The Wall Street Journal quoted an unidentified headquarters staffer who said, "There are many people here who come to work everyday and are numb, not knowing whether they're next."
Other Employee Relations
In AT&T 1992 annual report, AT&T President Bob Allen said, "More than anything else my confidence is based on the talent, the diversity, the enthusiasm and the energy of AT&T people. They are responsible for our past achievements. And I trust them with our future."
Don Smith, an expert on AT&T layoffs and retirements, told the Wall Street Journal in 1994, "We're expecting huge cutbacks this year at AT&T. Mr. Smith's company, Wordsmith Communications Group Inc., publishes the AT&T Alumni directory. "We're adding names all the time," he told the Journal.
That is exactly how much Allen trusts his employees. We ponder how much his employees entrust him with their future.
A manager who wished to remain anonymous told our investigator, "AT&T feels they can just put their customers on hold longer. What they don't understand is many people don't like to wait and will call MCI- who is adding more sales people because of the large influx of inquiries."
But jobs aren't the only problem at AT&T. Based on speaking to people who have filed lawsuits in federal court against AT&T, we understand that the employees and management of AT&T do not get along. In Pittsburgh alone during 1994 there were two suits pending against AT&T in the U.S. District Court of Western Pennsylvania filed by employees.
AT&T's union employees have found that work slowdowns are more effective than strikes.
It is only a matter of time before AT&T's unions get tough by slamming AT&T's policies- causing major public-relations problems for the communications giant.
The situation is clear that AT&T is experiencing employee problems. In December of 1994 the Wall Street Journal reported that big cuts were planned in the consumer unit. Joseph Nacchio, the President of Consumer Services called the Journal report misleading. He said, "We will take every initiative to drive other costs out of the business before resorting to work force reductions."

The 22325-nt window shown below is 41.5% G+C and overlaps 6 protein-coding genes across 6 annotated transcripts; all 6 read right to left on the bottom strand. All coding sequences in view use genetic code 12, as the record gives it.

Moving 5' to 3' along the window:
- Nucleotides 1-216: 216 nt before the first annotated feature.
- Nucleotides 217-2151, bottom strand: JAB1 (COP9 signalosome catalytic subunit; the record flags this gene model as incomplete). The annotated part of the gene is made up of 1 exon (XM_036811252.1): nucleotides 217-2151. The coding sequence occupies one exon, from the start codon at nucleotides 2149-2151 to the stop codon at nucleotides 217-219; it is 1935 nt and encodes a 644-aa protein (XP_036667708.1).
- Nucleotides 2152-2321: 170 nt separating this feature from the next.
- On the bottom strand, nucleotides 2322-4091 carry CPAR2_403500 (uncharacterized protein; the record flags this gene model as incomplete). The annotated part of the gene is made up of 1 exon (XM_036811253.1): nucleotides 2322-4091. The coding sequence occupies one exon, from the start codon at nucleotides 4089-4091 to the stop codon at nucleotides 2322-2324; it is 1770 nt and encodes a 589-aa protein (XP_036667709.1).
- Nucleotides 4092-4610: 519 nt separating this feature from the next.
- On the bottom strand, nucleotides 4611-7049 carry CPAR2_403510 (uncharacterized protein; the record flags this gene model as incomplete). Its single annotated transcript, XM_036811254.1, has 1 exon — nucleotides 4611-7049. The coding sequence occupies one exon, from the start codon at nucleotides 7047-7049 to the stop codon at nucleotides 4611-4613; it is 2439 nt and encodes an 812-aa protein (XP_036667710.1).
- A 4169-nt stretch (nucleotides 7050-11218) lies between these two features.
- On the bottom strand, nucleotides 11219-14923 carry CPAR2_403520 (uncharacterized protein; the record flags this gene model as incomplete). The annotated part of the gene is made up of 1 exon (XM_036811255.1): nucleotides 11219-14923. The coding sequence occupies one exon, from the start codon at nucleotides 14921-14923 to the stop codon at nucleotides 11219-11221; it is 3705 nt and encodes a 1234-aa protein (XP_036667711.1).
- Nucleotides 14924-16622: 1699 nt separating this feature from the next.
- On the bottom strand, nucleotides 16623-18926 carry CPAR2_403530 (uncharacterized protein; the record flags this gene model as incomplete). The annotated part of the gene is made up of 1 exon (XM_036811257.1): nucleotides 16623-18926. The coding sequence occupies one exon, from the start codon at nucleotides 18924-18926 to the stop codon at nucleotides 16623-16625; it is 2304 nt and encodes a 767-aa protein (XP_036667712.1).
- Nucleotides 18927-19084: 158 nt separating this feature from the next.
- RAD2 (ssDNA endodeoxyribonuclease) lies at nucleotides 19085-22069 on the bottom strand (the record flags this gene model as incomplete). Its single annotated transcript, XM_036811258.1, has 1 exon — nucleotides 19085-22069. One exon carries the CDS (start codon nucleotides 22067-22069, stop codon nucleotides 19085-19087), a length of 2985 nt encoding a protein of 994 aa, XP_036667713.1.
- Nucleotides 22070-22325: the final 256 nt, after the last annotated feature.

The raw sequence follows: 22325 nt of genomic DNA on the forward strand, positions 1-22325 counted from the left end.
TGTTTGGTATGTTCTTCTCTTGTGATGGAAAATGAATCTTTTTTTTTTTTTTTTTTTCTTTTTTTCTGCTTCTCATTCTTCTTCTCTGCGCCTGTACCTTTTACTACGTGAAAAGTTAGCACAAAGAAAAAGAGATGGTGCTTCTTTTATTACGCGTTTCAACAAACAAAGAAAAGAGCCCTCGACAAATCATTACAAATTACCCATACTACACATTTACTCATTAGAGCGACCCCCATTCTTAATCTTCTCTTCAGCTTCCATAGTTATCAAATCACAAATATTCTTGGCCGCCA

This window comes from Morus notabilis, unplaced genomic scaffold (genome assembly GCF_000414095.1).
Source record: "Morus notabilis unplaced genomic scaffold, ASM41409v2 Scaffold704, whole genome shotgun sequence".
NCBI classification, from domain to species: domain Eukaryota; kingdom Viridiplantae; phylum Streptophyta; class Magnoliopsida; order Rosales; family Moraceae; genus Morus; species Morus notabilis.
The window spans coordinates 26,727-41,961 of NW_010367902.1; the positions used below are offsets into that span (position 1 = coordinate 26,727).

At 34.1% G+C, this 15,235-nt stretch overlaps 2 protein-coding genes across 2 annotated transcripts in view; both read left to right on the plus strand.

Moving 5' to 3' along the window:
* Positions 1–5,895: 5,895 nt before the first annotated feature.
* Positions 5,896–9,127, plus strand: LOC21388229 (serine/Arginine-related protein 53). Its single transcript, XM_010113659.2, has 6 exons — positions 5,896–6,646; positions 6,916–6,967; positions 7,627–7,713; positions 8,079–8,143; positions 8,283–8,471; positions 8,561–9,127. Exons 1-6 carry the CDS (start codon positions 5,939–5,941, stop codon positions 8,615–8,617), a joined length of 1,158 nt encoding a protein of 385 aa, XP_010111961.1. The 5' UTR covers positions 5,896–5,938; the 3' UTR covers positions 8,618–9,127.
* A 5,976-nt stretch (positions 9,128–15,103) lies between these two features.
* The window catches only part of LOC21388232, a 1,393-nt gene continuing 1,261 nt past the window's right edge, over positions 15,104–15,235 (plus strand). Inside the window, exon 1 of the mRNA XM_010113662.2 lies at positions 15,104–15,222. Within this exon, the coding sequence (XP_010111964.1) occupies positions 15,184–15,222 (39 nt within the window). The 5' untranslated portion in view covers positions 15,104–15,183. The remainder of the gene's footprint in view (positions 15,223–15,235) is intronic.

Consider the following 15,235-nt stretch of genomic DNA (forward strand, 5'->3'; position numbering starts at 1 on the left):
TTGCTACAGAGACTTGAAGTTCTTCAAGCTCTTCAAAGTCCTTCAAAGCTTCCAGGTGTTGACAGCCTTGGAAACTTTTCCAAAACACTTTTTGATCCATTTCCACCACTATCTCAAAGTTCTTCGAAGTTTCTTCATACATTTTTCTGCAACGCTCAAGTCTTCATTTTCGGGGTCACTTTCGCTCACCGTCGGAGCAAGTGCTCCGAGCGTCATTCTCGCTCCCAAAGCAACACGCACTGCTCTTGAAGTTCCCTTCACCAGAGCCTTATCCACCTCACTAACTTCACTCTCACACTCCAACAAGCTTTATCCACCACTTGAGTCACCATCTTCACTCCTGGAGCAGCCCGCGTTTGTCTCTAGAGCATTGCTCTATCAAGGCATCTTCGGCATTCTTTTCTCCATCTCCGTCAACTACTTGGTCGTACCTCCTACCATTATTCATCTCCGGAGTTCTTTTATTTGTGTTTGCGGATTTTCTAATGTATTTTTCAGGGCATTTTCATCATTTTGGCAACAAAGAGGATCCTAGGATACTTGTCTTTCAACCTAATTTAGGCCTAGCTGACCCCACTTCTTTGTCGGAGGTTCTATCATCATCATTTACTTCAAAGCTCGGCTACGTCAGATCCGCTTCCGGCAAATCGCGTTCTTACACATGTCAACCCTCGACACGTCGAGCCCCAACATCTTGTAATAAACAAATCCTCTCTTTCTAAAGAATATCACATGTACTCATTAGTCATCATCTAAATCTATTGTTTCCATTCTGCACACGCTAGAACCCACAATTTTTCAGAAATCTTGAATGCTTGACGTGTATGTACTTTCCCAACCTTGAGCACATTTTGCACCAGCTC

Only three months later AT&T announced it was closing centers in Providence, Charleston, Pleasanton, and Silver Springs among others.
Everyone remembers when AT&T turned off the power and forgot. This move left a major portion of the country without long-distance service, shutting down all airports in New York state. The frequent unavailable circuits during emergencies and holidays have become alright with consumers. But let's give AT&T the benefit of the doubt here, these things happen. After all, gophers frequently chew into MCI's fiber connections.
Unlike MCI, when problems occur the attitude kicks in. They stall in providing explanations. Worse, they do not tell their customers how to place calls on other long distance company networks. When Sprint had an outage all of Sprint's operators advised customers they could dial 10288 to reach AT&T. An AT&T operator told us, "we're not allowed to assist our customers even in an emergency. It's wrong."
MCI's trouble reporting 800 number just happens to be on AT&T's network. MCI said, "If our network's down, we have to able to have our customers get through to tell us." We wonder if AT&T could come up with something so simple but yet so effective. An AT&T repair representative told us it would be so defeating to AT&T to go that low.
AT&T's Cordless Telephones
"In my opinion they are junk," said David Schwartz, a partner at Parsek Research, an engineering design firm in Long Island, New York.
"The majority of their telephones just don't compare to those sold for half the price. Panasonic and Sony make a great cordless at a fair price," he continued. The FCC allocated 900 MHZ frequencies for cordless and many manufacturers jumped on the bandwagon while AT&T was still (and is still pushing their old 49 MHZ dinosaurs). They do sell a 900 MHZ telephone, however, like many of their products, they are simply another company's product relabeled AT&T. "They have a name, they sell other people's phones and jack up the prices. The people who get ripped off are their customers. Most of their phones are made on some little island and are made of trash," said a buyer for a major electronics chain.
Cordless phones were a big cash cow for AT&T, but more companies are starting to sell phone including Motorola and Escort (the radar detector company) and they will be taking the market from AT&T.